Globally Significant Bog Preserved in Board of Natural Resources Transaction
News Date: 
September 3, 2019

Crowberry Bog in Jefferson County is a unique landform to the western U.S.; Land transfer to City of College Place also approved

A globally significant coastal bog in Jefferson County will be permanently preserved after a Board of Natural Resources transaction Tuesday.
The preservation of 236 acres at Crowberry Bog, plus neighboring Hoh Bog on private land, is being funded through a grant from the Washington Wildlife and Recreation Program, administered by the Washington State Recreation & Conservation Office. The site is located near the Hoh River about 22 miles southwest of Forks.
Crowberry Bog is globally significant because it is the first documented raised bog in the western United States, and the southernmost in western North America. The bogs were approved for Natural Area Preserve status in 2014.
The Hoh River valley has experienced glaciation several times in the past. The topography that remained after the last glacial advance set the stage for the development of these two bogs, which are thought to be nearly 16,000 years old.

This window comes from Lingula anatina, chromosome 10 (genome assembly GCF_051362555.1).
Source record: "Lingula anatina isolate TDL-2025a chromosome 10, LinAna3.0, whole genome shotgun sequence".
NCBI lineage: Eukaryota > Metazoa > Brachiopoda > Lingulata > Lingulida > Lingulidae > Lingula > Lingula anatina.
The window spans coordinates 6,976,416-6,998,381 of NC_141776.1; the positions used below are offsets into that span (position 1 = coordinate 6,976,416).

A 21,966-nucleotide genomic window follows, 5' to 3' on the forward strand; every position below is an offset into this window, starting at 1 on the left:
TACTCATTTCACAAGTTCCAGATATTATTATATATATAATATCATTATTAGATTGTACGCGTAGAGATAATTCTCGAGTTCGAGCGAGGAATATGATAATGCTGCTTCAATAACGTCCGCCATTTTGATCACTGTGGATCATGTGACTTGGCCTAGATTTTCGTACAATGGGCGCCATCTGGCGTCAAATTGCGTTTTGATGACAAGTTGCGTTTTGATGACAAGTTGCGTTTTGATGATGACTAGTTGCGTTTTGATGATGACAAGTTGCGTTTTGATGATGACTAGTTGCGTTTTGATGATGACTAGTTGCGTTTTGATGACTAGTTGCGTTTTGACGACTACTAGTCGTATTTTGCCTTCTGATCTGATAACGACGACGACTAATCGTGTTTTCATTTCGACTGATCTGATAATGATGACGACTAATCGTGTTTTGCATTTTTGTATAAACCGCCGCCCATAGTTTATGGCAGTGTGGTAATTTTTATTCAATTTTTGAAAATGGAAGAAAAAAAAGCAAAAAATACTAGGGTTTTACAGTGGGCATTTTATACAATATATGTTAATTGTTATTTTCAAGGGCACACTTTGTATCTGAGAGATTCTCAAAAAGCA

The Makah copper butterfly, listed as a species of special concern by the Washington Department of Fish and Wildlife due to habitat threat, uses the native cranberries as a larval host plant. Both the Austin’s peat moss and small capsule dung moss are rare species of moss in Washington state. The bog presents a strong oceanic influence that is ideal for their growth.
The $316,000 grant will allow the state Department of Natural Resources (DNR) to purchase other lands to replace the preserved acreage for the Common School and Capital Building trusts.
The Board of Natural Resources also approved a sale Tuesday of 80 acres of state trust land to the City of College Place for the expansion of its wastewater treatment facility.
The city is expanding its treatment facility, which is on an adjacent property, to meet new Department of Ecology requirements for Waste Discharge Permits.
The parcel, valued at $256,000, was previously rented for dryland agriculture and did not have water rights, and access to the property was limited.
The money from the sale will be used to purchase replacement land for the Common School Trust, which funds K-12 school construction across Washington state. This sale will allow DNR to reposition its trust lands to make them more efficient to manage.
Media Resources:
Photos and maps of all of the sites can be found at
Kenny Ocker
Communications Manager
Washington State Department of Natural Resources
360-810-1217 (cell)